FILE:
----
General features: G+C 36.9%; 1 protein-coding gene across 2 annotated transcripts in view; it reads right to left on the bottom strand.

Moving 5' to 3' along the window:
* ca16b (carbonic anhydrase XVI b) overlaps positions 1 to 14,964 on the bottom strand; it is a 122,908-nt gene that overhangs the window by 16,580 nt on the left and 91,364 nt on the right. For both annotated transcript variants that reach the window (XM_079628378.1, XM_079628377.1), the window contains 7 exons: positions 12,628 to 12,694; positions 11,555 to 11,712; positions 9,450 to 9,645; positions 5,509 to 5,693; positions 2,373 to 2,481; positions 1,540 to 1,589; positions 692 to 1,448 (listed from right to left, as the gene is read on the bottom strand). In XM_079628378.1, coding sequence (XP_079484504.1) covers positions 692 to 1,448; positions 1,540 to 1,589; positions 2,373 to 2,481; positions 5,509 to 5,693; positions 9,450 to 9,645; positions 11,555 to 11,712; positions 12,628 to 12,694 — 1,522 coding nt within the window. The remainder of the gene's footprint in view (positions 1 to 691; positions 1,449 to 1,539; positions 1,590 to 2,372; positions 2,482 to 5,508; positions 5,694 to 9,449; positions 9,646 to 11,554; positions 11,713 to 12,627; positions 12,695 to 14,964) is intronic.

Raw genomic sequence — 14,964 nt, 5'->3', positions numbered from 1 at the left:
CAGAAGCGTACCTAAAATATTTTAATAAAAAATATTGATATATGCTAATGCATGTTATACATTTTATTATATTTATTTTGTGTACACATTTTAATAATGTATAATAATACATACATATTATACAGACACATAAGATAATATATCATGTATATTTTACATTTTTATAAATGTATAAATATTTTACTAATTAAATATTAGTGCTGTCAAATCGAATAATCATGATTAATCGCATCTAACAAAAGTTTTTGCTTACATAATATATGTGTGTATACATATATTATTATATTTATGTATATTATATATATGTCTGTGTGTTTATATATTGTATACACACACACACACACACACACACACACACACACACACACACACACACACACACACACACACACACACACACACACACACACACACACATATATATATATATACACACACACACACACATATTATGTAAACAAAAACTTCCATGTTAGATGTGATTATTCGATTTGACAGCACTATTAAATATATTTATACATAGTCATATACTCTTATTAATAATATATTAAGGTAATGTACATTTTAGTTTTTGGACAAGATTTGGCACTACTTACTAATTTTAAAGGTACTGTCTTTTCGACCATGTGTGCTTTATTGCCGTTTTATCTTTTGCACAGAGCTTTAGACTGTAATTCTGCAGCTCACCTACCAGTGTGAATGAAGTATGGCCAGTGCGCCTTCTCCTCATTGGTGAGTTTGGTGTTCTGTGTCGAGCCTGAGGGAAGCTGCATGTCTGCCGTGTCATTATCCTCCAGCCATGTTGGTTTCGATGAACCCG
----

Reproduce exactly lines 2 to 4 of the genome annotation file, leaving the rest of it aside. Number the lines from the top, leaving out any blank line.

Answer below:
Moving 5' to 3' along the window:
* ca16b (carbonic anhydrase XVI b) overlaps positions 1 to 14,964 on the bottom strand; it is a 122,908-nt gene that overhangs the window by 16,580 nt on the left and 91,364 nt on the right. For both annotated transcript variants that reach the window (XM_079628378.1, XM_079628377.1), the window contains 7 exons: positions 12,628 to 12,694; positions 11,555 to 11,712; positions 9,450 to 9,645; positions 5,509 to 5,693; positions 2,373 to 2,481; positions 1,540 to 1,589; positions 692 to 1,448 (listed from right to left, as the gene is read on the bottom strand). In XM_079628378.1, coding sequence (XP_079484504.1) covers positions 692 to 1,448; positions 1,540 to 1,589; positions 2,373 to 2,481; positions 5,509 to 5,693; positions 9,450 to 9,645; positions 11,555 to 11,712; positions 12,628 to 12,694 — 1,522 coding nt within the window. The remainder of the gene's footprint in view (positions 1 to 691; positions 1,449 to 1,539; positions 1,590 to 2,372; positions 2,482 to 5,508; positions 5,694 to 9,449; positions 9,646 to 11,554; positions 11,713 to 12,627; positions 12,695 to 14,964) is intronic.

Raw genomic sequence — 14,964 nt, 5'->3', positions numbered from 1 at the left: